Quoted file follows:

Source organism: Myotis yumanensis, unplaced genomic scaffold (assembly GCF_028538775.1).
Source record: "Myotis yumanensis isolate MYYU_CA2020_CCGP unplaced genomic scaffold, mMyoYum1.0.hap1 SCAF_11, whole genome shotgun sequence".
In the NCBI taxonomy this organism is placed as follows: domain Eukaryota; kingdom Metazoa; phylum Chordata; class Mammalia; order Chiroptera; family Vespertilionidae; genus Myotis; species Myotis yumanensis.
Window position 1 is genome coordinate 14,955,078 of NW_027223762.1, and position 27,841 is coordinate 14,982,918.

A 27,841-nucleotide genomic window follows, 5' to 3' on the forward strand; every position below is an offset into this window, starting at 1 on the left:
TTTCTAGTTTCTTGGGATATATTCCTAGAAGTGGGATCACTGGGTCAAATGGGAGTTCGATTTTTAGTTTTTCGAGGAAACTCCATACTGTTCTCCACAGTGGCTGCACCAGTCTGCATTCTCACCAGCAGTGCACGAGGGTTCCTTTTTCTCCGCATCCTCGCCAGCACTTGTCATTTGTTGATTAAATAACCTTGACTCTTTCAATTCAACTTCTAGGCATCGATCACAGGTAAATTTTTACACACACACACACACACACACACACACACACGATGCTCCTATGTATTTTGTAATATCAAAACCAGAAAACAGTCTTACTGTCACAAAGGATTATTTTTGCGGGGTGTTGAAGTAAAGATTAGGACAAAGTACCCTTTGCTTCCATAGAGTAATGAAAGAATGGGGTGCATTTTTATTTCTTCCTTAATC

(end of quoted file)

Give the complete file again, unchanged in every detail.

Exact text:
Source organism: Myotis yumanensis, unplaced genomic scaffold (assembly GCF_028538775.1).
Source record: "Myotis yumanensis isolate MYYU_CA2020_CCGP unplaced genomic scaffold, mMyoYum1.0.hap1 SCAF_11, whole genome shotgun sequence".
In the NCBI taxonomy this organism is placed as follows: domain Eukaryota; kingdom Metazoa; phylum Chordata; class Mammalia; order Chiroptera; family Vespertilionidae; genus Myotis; species Myotis yumanensis.
Window position 1 is genome coordinate 14,955,078 of NW_027223762.1, and position 27,841 is coordinate 14,982,918.

A 27,841-nucleotide genomic window follows, 5' to 3' on the forward strand; every position below is an offset into this window, starting at 1 on the left:
TTTCTAGTTTCTTGGGATATATTCCTAGAAGTGGGATCACTGGGTCAAATGGGAGTTCGATTTTTAGTTTTTCGAGGAAACTCCATACTGTTCTCCACAGTGGCTGCACCAGTCTGCATTCTCACCAGCAGTGCACGAGGGTTCCTTTTTCTCCGCATCCTCGCCAGCACTTGTCATTTGTTGATTAAATAACCTTGACTCTTTCAATTCAACTTCTAGGCATCGATCACAGGTAAATTTTTACACACACACACACACACACACACACACACACGATGCTCCTATGTATTTTGTAATATCAAAACCAGAAAACAGTCTTACTGTCACAAAGGATTATTTTTGCGGGGTGTTGAAGTAAAGATTAGGACAAAGTACCCTTTGCTTCCATAGAGTAATGAAAGAATGGGGTGCATTTTTATTTCTTCCTTAATC